And, even as we have seen in Wisconsin, Michigan and several other states, even when the people come out and show their displeasure by the thousands, they are ignored. If we are to succeed, we need a champion―someone who is recognized by nearly everybody. A star who will get behind these ideas and push them in ways you and I can never do.

Larry Johnson
Clovis, California

Just start issuing traffic tickets to all those who think that their time is more important than those who waited their turn at the traffic light, who think that the red light does not mean for them to stop. Left turners are particularly egregious whether they zoom into the turn lane and keep going or whether they are slow moving enough to stop. I doubt that it has been changed from my time with the school crossing guard committee when following the yellow light there was a pause in which it was red in all directions before the light actually turned green, yet sometimes as many as four vehicles would continue. Sometimes I think we could do away with all taxes just by issuing light violations!

Ruth Gadebusch
Fresno, California


A Proposal for Benefit Units in the City of Fresno:


The five ideas for Fresno City and County government to save money illustrate that authoritarian government has costs: the equipment of oppression, the salaries of oppressors, the court costs of defending oppressive actions, and costs paid by compassionate societies that result from treating people like commodities.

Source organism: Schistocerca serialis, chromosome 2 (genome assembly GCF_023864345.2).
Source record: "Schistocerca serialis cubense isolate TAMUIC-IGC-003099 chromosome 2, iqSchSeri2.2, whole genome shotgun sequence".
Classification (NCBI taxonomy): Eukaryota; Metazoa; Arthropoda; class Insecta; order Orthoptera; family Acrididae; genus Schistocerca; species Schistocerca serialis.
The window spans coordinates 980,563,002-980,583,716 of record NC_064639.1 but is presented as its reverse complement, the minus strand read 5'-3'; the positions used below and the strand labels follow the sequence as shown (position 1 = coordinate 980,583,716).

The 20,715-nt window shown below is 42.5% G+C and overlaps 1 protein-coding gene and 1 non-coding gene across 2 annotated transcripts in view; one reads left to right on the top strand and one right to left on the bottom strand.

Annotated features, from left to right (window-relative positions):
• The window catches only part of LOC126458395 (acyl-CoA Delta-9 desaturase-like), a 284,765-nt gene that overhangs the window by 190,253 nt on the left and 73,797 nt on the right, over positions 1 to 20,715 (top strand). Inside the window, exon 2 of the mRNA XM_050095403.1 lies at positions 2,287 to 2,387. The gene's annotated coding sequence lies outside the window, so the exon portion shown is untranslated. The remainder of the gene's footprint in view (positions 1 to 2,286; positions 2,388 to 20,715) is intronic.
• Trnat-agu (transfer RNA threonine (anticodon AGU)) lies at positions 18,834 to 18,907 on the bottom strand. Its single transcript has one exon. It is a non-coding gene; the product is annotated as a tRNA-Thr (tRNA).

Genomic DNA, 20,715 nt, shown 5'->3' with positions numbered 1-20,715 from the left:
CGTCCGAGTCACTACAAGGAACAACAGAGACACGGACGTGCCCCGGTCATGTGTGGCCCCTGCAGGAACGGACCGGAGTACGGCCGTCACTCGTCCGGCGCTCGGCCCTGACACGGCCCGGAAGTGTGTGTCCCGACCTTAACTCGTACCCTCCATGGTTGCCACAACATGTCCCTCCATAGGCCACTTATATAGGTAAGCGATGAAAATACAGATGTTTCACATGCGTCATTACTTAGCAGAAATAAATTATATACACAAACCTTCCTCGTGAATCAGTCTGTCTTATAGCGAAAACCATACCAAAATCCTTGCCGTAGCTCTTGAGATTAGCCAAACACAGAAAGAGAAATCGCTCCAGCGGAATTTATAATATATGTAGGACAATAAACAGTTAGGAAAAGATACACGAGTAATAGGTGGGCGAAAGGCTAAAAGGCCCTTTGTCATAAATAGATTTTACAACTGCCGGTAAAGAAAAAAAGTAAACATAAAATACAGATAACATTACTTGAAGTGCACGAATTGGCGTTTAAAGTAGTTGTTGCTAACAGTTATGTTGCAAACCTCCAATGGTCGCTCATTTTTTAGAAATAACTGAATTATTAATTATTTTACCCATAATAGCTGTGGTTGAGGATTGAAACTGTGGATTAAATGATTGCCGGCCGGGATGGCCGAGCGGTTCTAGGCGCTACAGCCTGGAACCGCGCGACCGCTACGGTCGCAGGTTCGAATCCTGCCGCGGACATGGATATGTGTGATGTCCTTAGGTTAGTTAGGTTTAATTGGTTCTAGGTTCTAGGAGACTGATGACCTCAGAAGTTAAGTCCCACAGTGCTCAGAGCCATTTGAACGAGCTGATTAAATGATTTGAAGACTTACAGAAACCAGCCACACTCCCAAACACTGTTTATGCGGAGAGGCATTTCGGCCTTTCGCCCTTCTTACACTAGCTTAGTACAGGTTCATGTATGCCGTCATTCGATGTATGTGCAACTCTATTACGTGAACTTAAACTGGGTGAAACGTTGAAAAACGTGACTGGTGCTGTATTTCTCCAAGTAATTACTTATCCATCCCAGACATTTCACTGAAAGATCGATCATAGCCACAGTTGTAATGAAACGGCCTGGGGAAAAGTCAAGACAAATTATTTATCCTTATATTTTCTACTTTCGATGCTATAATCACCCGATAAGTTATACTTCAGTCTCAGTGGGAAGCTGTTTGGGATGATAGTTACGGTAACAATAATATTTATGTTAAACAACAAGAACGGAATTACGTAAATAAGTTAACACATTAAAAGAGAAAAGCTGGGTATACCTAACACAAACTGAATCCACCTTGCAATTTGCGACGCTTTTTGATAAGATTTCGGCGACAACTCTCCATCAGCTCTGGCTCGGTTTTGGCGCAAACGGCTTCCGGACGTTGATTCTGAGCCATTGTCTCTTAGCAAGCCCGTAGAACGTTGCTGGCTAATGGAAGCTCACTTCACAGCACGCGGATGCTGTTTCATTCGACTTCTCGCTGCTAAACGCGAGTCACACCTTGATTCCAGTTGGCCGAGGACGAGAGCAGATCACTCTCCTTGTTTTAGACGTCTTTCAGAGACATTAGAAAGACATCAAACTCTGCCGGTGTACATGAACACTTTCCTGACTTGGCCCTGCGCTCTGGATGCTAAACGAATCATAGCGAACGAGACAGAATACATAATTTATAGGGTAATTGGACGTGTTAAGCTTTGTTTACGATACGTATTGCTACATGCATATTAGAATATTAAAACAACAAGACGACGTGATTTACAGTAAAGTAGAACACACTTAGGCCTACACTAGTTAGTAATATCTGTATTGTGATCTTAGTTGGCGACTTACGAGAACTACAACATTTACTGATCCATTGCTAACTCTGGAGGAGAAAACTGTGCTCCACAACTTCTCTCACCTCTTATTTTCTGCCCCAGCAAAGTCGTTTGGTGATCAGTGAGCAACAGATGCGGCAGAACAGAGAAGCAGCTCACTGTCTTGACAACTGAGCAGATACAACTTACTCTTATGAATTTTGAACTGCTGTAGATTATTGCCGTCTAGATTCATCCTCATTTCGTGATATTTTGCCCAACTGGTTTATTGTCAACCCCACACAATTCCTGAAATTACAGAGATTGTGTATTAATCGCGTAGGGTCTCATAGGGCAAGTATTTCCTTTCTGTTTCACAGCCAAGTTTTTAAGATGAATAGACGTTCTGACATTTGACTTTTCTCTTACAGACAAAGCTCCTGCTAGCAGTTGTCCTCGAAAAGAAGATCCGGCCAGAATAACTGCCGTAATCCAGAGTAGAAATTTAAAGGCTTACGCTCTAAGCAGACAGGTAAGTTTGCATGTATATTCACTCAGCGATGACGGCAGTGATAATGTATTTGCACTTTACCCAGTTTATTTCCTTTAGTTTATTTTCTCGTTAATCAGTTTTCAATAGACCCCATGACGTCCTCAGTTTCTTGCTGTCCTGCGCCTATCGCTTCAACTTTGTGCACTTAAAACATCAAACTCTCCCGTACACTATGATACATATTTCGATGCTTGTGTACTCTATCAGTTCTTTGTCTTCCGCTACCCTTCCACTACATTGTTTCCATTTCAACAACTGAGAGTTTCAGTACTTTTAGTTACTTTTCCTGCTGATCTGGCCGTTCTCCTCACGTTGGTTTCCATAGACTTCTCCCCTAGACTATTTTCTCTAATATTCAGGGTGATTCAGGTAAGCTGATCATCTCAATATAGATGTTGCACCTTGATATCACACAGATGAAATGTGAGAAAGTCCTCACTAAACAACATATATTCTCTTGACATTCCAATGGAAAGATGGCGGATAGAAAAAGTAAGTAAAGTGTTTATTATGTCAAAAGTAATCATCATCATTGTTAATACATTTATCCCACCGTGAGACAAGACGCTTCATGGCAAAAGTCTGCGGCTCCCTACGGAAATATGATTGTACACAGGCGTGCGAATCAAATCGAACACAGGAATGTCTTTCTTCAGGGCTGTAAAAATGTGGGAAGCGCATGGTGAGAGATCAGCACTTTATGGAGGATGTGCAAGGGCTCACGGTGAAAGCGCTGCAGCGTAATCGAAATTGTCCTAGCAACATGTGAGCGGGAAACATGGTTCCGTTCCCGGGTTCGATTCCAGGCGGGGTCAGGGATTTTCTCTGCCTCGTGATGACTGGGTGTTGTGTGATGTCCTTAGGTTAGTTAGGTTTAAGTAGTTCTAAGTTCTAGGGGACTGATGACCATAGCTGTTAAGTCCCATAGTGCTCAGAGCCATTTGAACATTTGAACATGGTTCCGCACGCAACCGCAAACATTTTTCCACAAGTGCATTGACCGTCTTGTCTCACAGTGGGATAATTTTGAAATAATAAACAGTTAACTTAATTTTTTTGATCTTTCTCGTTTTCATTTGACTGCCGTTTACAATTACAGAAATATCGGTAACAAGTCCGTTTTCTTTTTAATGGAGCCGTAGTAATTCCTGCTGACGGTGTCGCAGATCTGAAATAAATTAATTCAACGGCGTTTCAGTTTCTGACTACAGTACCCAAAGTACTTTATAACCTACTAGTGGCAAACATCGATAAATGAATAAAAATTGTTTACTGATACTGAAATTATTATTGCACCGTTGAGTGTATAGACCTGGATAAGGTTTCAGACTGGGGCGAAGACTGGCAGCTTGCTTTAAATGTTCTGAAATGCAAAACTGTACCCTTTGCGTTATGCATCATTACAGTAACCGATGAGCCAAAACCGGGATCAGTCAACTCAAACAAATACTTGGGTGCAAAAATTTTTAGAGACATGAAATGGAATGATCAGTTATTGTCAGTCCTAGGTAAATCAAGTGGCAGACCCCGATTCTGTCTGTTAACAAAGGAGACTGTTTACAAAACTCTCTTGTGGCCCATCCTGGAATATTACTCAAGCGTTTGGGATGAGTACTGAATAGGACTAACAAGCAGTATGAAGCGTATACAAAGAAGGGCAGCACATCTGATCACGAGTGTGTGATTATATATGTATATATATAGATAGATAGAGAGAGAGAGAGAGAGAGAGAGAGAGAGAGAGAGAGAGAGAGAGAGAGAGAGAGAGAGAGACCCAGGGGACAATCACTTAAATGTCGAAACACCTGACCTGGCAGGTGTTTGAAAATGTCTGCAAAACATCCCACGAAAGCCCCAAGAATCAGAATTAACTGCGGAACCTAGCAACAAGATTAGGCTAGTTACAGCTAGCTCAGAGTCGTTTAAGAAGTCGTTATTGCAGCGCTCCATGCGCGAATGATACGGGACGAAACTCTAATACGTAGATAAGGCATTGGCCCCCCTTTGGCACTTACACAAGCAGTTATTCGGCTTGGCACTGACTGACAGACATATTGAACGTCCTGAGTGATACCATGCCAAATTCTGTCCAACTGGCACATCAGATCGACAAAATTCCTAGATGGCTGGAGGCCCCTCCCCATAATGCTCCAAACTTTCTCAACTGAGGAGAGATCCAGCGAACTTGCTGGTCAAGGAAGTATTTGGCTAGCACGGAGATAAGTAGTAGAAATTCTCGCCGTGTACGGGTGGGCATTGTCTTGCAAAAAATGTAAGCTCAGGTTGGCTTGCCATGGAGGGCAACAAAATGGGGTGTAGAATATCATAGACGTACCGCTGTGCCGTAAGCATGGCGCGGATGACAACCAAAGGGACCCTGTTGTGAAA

The last money-saving idea, limiting executive salaries, is a good one. Fresno could to set an individual salary cap of $100k per employee of governments, schools, and in pension payouts. This is the right thing to do in a time of tight money. We should agree that we all have a part to take, and the part for upper management is to take salary cuts down to only double or triple what most of the rest of us get paid.

City management no doubt believes that it is lucky to find experienced professionals who will work for our city, and that paying them multiple hundreds of thousands of dollars is wise budgeting. Some of these excellent workers will leave if they have a salary cap limiting them to only two or three times what the rest of us make. Yet this will be part of the price of adaptation to tight money.